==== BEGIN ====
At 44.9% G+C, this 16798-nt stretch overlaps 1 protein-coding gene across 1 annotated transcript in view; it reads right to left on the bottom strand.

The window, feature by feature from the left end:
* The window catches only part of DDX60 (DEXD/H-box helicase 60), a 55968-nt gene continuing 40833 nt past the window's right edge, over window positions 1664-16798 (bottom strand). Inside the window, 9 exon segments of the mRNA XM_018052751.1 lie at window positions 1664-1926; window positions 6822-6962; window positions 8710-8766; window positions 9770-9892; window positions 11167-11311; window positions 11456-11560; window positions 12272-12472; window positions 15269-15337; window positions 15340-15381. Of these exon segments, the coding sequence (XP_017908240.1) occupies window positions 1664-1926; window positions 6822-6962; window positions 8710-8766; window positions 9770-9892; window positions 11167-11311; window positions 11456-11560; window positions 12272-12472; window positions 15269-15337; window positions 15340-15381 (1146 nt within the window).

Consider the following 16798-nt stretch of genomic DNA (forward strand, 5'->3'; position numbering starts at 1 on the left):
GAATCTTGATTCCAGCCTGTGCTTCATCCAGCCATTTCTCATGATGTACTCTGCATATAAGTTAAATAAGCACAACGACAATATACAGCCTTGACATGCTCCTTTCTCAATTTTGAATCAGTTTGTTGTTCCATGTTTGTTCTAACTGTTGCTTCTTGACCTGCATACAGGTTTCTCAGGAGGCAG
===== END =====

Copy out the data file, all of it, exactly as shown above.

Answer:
At 44.9% G+C, this 16798-nt stretch overlaps 1 protein-coding gene across 1 annotated transcript in view; it reads right to left on the bottom strand.

The window, feature by feature from the left end:
* The window catches only part of DDX60 (DEXD/H-box helicase 60), a 55968-nt gene continuing 40833 nt past the window's right edge, over window positions 1664-16798 (bottom strand). Inside the window, 9 exon segments of the mRNA XM_018052751.1 lie at window positions 1664-1926; window positions 6822-6962; window positions 8710-8766; window positions 9770-9892; window positions 11167-11311; window positions 11456-11560; window positions 12272-12472; window positions 15269-15337; window positions 15340-15381. Of these exon segments, the coding sequence (XP_017908240.1) occupies window positions 1664-1926; window positions 6822-6962; window positions 8710-8766; window positions 9770-9892; window positions 11167-11311; window positions 11456-11560; window positions 12272-12472; window positions 15269-15337; window positions 15340-15381 (1146 nt within the window).

Consider the following 16798-nt stretch of genomic DNA (forward strand, 5'->3'; position numbering starts at 1 on the left):
GAATCTTGATTCCAGCCTGTGCTTCATCCAGCCATTTCTCATGATGTACTCTGCATATAAGTTAAATAAGCACAACGACAATATACAGCCTTGACATGCTCCTTTCTCAATTTTGAATCAGTTTGTTGTTCCATGTTTGTTCTAACTGTTGCTTCTTGACCTGCATACAGGTTTCTCAGGAGGCAG